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Founders Fume Over Google Play Store Billing Policy, IAMAI To Call For A Meeting

Founders Fume Over Google Play Store Billing Policy, IAMAI To Call For A Meeting

IAMAI says Google should not act arbitrarily and enforce their rules and regulations

Many founders believe that India needs a local app store to provide more choice to consumers

IAMAI said it will call a meeting with its founder members to understand their concerns

Even as Indian startup founders took to social media to express their concerns over Google’s Play billing system, Internet and Mobile Association of India (IAMAI) said it will call for a meeting of founders to address the issue. 

Many founders believe that India needs a local app store to provide more choice to consumers. 

On Tuesday (September 29), Google said that it plans to enforce its policies that will require app developers selling digital goods on the Google Play Store to use its in-app payment system, which takes an industry-standard 30% cut of transactions.  

In a statement, industry body IAMAI said the Indian founders’ community is concerned after the announcement.

“The primary likely reason is the perceived dominance of Google Billing System. As a payment aggregator, currently unlicensed but soon to be licensed in India, Google Billing System can choose which payment instruments it would work with and which ones it would not. The new draft RBI guidelines on payment aggregators, too, allows for that freedom,” it said.

The compounding factor for many founders is the current revenue sharing policy of the Play store, Internet and Mobile Association of India (IAMAI) added. “Just because Google owns the gate and the gateway to the digital ecosystem of this country, they should not act arbitrarily and enforce their rules and regulations which are contrary to our country’s laws.”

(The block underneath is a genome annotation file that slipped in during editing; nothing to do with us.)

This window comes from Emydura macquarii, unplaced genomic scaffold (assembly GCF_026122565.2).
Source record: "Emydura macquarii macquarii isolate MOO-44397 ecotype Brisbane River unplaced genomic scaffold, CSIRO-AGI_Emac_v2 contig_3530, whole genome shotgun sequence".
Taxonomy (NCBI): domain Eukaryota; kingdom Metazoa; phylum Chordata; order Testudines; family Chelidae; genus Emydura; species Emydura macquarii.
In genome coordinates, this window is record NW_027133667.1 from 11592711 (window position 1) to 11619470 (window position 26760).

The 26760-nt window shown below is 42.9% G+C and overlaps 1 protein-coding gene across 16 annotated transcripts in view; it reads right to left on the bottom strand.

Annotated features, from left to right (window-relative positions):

Expressing his concern Vishwas Patel, Founder, CCAvenues and Chairman of Payments Council Of India, tweeted “Just because Google owns the gate and the gateway to the digital ecosystem of this country, they should not act arbitrarily and enforce their rules and regulations which are contrary to our country’s laws,” 

IAMAI added that for many founders of Indian startups, this brings back fears of the deeply problematic revenue share model between VAS service providers (mainly digital goods) and telecom operators, “Telcos took up to 70% revenue share from VAS companies on the pretext of discovery, marketing, collection. In India, 98% of people use mobile internet, more than 90% of people use Android phones which gives Google control over many layers between customers and their service providers,” IAMAI said.  

IAMAI said it will call a meeting with its founder members to understand their concerns and to resolve them.

Meanwhile, Arvind Gupta, Founder Member of iSPiRT, tweeted, calling the move as a digital monopoly and added “30% GateKeeping fees. Startups and consumers have very little choice.”

 Razorpay CEO and co-founder Harshil Mathur tweeted that India needs a local app store. “India needs a local app store long term else 30% tax will eat up most businesses, is anyone trying to build one?” he said. 

Founder of fintech startup Cred Kunal Shah tweeted, “Like gaming maybe dating and education apps may soon get off app stores and get users to ‘side load’ in hopes to save costs.”  

Google, in its blog post on Tuesday, highlighted that the policy applies to fewer than 3% of developers with apps in the Play Store. The company added that they only charge the service fee if the developer charges users to download their app or they sell in-app digital items.”…we think that is fair,” product management vice president Sameer Samat said in a blog post published on Monday (September 28).

The polices, which will be effective from January 20, 2021, highlighted that Google Billing system will not be applicable for purchase or renting of physical goods, purchase of physical services and remittance in respect of a credit card bill or utility bill. Besides this, peer-to-peer payments, online auctions, and tax-exempt donations will not be covered by the policy, along with content or services that facilitate online gambling.

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